Tuesday, November 22, 2022

Building Your Home Buying Team



There are a lot of professionals involved in the homebuying process.  And when these people can function as a team, the buyer is much more likely to end up where they want to be...in their new home.

The lender is an integral part of the team unless you are going to be paying cash.  Trust is very important when selecting this person because they are going to qualify you for the mortgage you need.  The interest rate and fees should be fair based on your credit, income, and the market. 

You'll want someone who can close at the rate and terms that were quoted.  In a rising market, you may want to consider locking in the rate so that it doesn't go up before you close.

The appraiser is hired indirectly by the lender to determine the value of the home as part of the loan approval process.  During the financial crisis of 2008, a process was created by the Dodd-Frank Wall Street Reform and the Consumer Protection Act to limit direct contact between borrowers, lenders, and appraisers.

This requirement protects appraisers from being influenced by a lender.  Sometimes, an Appraisal Management Companies, AMC, may assign an appraiser who may not be familiar with a particular area or type of property.  The real estate agent can act as a liaison to provide additional information about the property and area that the appraiser would not necessarily know about initially.

Once a contract has been fully agreed upon, one of the first steps is for the buyer to have a home inspection made by a professional.  While most states require these professionals to be licensed, 14 states do not require one to perform inspections.

In addition to being licensed, some inspectors belong to professional organizations that provide specialized education and suggest levels of performance.  Recommendations from friends who have recently purchased a home would be helpful.  Your agent may give you several names of inspectors and you can ask for the buyer's contact information who used them recently to verify their results.

Pest control is not usually included in the normal home inspection.  These are also licensed specialists who are concerned about termites, other insects, and vermin.  If you do not have experience with a pest control company, recommendations from friends and your agent can give you a place to start.

Property casualty insurance is required by the mortgage holder but even if you were paying cash for a home, it would be prudent to have insurance.  A homeowners' policy provides the broadest coverage with fire and other named perils including burglary for both the dwelling and the contents. Liability is packaged with the other coverage to protect you if someone is hurt while on your property.

Deciding based on policy price may not present a complete comparison.  Another consideration is how the company handles claims in both time and settlement.

The title insurance provider is usually named in the sales contract.  There are two different policies that are usually offered simultaneously but paid for separately.  The owner's title policy guarantees the buyer they are getting a clear and marketable title while the mortgagee's title policy guarantees the lender that they have an enforceable lien.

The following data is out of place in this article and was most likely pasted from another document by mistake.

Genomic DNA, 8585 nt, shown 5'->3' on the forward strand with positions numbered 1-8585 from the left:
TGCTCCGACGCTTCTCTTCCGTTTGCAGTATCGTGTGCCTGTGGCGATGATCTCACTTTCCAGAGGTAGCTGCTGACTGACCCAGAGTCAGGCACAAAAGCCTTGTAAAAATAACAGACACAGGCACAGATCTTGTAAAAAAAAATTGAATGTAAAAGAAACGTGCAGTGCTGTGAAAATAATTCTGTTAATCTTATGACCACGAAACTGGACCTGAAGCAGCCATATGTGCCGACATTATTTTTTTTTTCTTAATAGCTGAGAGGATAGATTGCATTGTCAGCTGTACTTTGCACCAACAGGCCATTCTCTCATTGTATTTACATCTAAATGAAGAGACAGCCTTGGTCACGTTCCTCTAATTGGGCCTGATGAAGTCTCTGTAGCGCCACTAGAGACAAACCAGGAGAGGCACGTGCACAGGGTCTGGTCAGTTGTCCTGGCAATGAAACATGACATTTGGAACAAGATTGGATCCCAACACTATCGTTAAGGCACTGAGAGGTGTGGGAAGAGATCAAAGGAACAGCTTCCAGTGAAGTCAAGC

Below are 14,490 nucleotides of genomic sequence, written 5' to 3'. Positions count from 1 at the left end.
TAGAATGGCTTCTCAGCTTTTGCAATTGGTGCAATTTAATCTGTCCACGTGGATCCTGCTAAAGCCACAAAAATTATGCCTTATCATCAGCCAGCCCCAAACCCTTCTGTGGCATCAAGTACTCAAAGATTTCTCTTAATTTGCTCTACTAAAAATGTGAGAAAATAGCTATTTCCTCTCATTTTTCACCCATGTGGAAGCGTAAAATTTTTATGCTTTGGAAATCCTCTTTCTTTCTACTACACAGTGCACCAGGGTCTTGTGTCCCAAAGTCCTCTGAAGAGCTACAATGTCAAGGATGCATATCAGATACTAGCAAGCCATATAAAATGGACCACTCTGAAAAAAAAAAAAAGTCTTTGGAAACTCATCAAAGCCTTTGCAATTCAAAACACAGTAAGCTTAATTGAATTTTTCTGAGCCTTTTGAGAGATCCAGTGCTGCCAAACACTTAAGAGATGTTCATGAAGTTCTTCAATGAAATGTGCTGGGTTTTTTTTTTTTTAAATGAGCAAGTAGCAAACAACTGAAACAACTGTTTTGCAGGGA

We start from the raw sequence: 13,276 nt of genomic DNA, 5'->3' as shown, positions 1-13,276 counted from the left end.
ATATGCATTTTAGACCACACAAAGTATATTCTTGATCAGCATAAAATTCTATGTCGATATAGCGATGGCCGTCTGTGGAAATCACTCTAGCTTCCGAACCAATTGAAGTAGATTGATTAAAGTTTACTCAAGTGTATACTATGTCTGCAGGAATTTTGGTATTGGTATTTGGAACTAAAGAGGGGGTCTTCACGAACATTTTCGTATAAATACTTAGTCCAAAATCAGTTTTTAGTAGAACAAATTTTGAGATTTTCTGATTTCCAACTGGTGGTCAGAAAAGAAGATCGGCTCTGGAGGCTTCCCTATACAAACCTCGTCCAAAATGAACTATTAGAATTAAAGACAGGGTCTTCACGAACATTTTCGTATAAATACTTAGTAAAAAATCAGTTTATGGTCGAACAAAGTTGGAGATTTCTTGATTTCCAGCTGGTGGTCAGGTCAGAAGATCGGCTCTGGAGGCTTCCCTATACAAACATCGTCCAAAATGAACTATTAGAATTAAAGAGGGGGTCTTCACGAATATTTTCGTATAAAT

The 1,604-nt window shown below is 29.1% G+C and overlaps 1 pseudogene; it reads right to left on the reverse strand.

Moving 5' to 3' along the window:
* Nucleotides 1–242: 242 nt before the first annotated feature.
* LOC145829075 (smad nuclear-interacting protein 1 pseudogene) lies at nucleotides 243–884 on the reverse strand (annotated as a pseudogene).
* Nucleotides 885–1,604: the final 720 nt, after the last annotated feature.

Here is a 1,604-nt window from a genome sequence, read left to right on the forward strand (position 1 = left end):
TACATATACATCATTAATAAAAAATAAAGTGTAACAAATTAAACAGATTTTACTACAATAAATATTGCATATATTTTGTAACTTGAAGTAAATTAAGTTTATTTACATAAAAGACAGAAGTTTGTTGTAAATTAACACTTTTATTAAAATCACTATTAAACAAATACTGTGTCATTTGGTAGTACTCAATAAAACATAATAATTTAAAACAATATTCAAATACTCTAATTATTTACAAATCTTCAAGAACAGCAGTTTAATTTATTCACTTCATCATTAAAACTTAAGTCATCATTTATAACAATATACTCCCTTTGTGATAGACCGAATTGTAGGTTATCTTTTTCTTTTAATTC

The Real Estate Settlement Procedures Act gives the buyer the right to determine the provider.

Surveys are commonly required when new mortgages are established to make sure there are not encroachments on the property lines.  Even in a cash purchase, a buyer may want to get a survey for the same reason.  In some cases, lenders might accept a seller's previously obtained survey.

The title company usually order's the survey based on instructions from the contract or lender.

A real estate attorney is required in some states to be involved in all transactions.  In other situations, a real estate attorney may be involved to draw the legal documents but in no way is representing the interests of a specific person.

A buyer or seller can consult an attorney and have them represent their interests in the transaction.  Once a buyer understands if an attorney is not required in a real estate transaction, they are free to decide if they want legal representation.

The listing agent is hired by the seller when they place their home on the market for sale.  In many cases, the listing agent has a fiduciary duty to put the seller's interest above their own.  These duties include loyalty, confidentiality, disclosure, obedience, reasonable care and diligence and accounting.

The buyer's agent will interface with the listing agent in the various negotiations that will take place beginning with showing the property, offer, acceptance, and all the other steps that will lead to the settlement of the sale.

Agency describes a legal relationship and can apply to seller's and buyer's agents and is created once an agreement is signed; a few states have provisions for oral agreements.  Members of the National Association of REALTORS� subscribe to a code of ethics that describes their practice and behavior to clients and the public.